Mild or pronounced pain in the pelvis, back, or ribs can be a warning signal. The pain results from the spread of the cancer cells to other parts of the body.

Prostate cancer tends to grow and spread slowly, so symptoms may not become apparent for years.

Some of the symptoms of prostate cancer can also be symptoms of other nonmalignant conditions. Benign prostatic hypertrophy (BPH) and prostatitis are common examples of other conditions caused by an enlargement of the prostate. Each of these conditions can cause urinary difficulties or other symptoms associated with prostate cancer. Any of these symptoms should be evaluated by a physician.


Prostate cancer can often be detected during a regular physical examination. The prostate is located close to the rectum, so a physician can feel irregularities or firm areas on the prostate during an internal rectal exam. The doctor can often feel a growth or lump during a rectal examination before symptoms appear. For this reason, a rectal examination is important to detect prostate cancer early.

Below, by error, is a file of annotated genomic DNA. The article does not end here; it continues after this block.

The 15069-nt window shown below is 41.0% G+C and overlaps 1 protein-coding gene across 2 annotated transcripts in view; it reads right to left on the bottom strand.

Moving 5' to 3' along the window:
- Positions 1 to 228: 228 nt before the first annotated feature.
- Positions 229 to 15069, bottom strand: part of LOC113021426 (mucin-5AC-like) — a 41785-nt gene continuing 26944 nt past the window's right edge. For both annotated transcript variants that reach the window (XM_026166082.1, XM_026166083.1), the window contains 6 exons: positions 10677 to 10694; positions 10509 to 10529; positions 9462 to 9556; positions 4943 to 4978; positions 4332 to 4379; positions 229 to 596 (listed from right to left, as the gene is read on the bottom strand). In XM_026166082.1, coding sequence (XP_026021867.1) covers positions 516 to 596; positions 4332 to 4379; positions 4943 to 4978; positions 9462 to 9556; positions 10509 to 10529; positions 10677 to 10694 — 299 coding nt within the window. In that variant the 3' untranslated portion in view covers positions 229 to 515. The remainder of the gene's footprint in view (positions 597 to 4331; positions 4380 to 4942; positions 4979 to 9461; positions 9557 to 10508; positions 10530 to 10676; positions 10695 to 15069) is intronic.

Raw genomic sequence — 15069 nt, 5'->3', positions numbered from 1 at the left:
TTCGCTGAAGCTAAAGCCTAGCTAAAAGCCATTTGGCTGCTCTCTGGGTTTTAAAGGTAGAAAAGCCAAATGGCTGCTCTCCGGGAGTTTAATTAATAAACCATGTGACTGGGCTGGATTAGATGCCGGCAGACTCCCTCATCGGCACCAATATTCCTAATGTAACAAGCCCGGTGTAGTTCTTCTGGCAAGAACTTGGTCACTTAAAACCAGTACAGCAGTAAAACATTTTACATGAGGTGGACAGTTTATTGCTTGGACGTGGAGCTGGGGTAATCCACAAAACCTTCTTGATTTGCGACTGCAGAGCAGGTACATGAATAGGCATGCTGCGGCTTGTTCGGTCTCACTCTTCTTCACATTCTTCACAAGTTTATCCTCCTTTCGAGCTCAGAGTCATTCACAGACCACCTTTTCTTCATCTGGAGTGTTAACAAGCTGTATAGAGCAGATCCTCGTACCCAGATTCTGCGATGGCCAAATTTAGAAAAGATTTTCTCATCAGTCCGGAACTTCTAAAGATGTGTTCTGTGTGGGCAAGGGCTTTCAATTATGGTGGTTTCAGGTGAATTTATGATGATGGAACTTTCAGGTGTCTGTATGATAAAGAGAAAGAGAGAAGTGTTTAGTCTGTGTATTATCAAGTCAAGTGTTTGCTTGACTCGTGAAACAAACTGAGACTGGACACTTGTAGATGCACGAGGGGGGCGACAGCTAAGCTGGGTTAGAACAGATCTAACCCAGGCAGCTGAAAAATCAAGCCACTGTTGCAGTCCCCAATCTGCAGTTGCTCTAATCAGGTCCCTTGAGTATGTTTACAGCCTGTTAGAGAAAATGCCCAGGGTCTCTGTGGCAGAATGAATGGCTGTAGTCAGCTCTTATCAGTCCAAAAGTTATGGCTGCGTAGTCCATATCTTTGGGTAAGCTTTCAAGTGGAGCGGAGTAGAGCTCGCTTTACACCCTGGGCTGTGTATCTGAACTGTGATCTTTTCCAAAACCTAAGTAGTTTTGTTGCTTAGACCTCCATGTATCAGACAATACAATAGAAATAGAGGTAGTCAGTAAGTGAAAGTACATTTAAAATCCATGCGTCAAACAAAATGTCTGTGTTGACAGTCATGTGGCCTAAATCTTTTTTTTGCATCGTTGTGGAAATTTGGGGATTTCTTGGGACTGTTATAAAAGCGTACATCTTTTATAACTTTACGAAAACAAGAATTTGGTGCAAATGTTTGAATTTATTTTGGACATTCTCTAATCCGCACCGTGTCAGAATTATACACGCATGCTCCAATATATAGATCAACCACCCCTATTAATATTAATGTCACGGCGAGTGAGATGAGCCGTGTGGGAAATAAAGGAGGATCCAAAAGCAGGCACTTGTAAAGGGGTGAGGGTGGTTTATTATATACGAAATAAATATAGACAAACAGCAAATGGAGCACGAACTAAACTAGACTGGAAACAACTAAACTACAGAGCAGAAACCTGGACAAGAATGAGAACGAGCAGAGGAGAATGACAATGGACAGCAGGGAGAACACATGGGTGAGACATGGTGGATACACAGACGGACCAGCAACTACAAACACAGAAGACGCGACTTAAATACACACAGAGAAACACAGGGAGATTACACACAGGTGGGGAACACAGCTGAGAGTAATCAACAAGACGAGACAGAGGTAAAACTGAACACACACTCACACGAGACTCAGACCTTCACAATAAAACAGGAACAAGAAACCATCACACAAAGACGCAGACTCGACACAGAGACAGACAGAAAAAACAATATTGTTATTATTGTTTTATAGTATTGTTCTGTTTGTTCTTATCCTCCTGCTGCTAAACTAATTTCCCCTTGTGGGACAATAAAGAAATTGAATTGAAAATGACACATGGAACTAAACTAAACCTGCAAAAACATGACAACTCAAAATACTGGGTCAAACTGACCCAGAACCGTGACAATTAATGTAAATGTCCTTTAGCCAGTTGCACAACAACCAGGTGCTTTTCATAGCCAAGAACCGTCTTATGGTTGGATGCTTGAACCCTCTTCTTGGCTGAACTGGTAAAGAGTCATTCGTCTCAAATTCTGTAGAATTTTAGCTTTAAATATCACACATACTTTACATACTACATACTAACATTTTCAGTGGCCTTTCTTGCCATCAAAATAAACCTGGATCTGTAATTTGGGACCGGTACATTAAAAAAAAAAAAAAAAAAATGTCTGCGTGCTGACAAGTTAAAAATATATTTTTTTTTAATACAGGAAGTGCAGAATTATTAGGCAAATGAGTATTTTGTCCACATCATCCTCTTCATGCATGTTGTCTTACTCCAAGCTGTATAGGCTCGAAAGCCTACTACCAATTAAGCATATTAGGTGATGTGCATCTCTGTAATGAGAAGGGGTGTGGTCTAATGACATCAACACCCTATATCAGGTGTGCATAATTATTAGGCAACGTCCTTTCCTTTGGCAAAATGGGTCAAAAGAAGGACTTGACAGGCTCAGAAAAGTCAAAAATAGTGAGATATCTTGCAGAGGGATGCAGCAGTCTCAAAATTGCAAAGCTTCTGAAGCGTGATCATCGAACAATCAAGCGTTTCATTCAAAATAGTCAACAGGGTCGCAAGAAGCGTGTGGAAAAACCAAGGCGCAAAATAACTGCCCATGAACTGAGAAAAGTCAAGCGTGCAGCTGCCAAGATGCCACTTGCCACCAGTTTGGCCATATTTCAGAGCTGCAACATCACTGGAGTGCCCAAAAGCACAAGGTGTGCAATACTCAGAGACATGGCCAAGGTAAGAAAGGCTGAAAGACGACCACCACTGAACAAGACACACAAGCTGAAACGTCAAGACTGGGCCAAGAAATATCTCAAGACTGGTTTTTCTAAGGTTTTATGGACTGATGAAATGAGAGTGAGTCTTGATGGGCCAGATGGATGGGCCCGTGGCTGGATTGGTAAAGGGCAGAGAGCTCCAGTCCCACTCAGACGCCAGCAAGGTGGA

If any suspicious lumps are found, the doctor may order a urinalysis, or blood tests like PSA levels, Free PSA Levels to help with the diagnosis. The doctor may refer the patient to an urologist, a specialist in the urinary and male reproductive systems. The urologist perform transrectal ultrasonography with an ultrasound prose to detect prostate cancer and perform biopsy, taking a sampling of cells from the suspect area of the prostate and examining them under a microscope to determine whether the growth is malignant or benign.

Cancer researchers are working hard to improve diagnostic techniques for detecting prostate cancer early.


Treatments vary, depending on the stage when the tumor is discovered and the patient’s age and medical history. Before beginning treatment, it is wise to seek a second opinion on the diagnosis and recommendation for therapy. Several treatment options are available, including radiation, surgery, hormonal manipulation, and other therapies when the tumor no longer responds to the first three.

A tumor that is discovered early will be treated differently than one that has already metastasized. A tumor found and treated in the early stages can be cured. However, if a man’s age or medical condition requires a conservative approach, observation – with no immediate treatment – may be the best option.